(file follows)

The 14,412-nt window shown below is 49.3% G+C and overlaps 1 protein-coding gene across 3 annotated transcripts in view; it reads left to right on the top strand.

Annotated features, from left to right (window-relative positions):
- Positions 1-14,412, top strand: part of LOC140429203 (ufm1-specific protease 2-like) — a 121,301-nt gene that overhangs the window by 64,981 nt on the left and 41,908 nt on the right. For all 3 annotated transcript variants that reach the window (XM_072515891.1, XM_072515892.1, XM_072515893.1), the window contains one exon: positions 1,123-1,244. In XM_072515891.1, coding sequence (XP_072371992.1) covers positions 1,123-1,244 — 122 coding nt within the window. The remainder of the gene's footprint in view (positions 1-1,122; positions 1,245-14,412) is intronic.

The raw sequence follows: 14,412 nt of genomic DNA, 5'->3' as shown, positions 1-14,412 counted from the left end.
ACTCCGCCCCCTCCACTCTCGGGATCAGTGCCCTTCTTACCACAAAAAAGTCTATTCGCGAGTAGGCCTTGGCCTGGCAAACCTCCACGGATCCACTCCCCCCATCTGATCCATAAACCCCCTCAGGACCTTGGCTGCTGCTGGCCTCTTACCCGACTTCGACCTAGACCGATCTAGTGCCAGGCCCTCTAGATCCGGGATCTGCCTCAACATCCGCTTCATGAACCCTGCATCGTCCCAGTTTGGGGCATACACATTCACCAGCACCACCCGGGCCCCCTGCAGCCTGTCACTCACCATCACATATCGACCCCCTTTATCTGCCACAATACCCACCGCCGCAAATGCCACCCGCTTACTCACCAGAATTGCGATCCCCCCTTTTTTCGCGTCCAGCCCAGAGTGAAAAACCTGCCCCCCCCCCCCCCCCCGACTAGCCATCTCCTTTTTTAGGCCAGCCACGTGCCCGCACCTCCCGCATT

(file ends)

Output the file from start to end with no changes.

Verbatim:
The 14,412-nt window shown below is 49.3% G+C and overlaps 1 protein-coding gene across 3 annotated transcripts in view; it reads left to right on the top strand.

Annotated features, from left to right (window-relative positions):
- Positions 1-14,412, top strand: part of LOC140429203 (ufm1-specific protease 2-like) — a 121,301-nt gene that overhangs the window by 64,981 nt on the left and 41,908 nt on the right. For all 3 annotated transcript variants that reach the window (XM_072515891.1, XM_072515892.1, XM_072515893.1), the window contains one exon: positions 1,123-1,244. In XM_072515891.1, coding sequence (XP_072371992.1) covers positions 1,123-1,244 — 122 coding nt within the window. The remainder of the gene's footprint in view (positions 1-1,122; positions 1,245-14,412) is intronic.

The raw sequence follows: 14,412 nt of genomic DNA, 5'->3' as shown, positions 1-14,412 counted from the left end.
ACTCCGCCCCCTCCACTCTCGGGATCAGTGCCCTTCTTACCACAAAAAAGTCTATTCGCGAGTAGGCCTTGGCCTGGCAAACCTCCACGGATCCACTCCCCCCATCTGATCCATAAACCCCCTCAGGACCTTGGCTGCTGCTGGCCTCTTACCCGACTTCGACCTAGACCGATCTAGTGCCAGGCCCTCTAGATCCGGGATCTGCCTCAACATCCGCTTCATGAACCCTGCATCGTCCCAGTTTGGGGCATACACATTCACCAGCACCACCCGGGCCCCCTGCAGCCTGTCACTCACCATCACATATCGACCCCCTTTATCTGCCACAATACCCACCGCCGCAAATGCCACCCGCTTACTCACCAGAATTGCGATCCCCCCTTTTTTCGCGTCCAGCCCAGAGTGAAAAACCTGCCCCCCCCCCCCCCCCCGACTAGCCATCTCCTTTTTTAGGCCAGCCACGTGCCCGCACCTCCCGCATT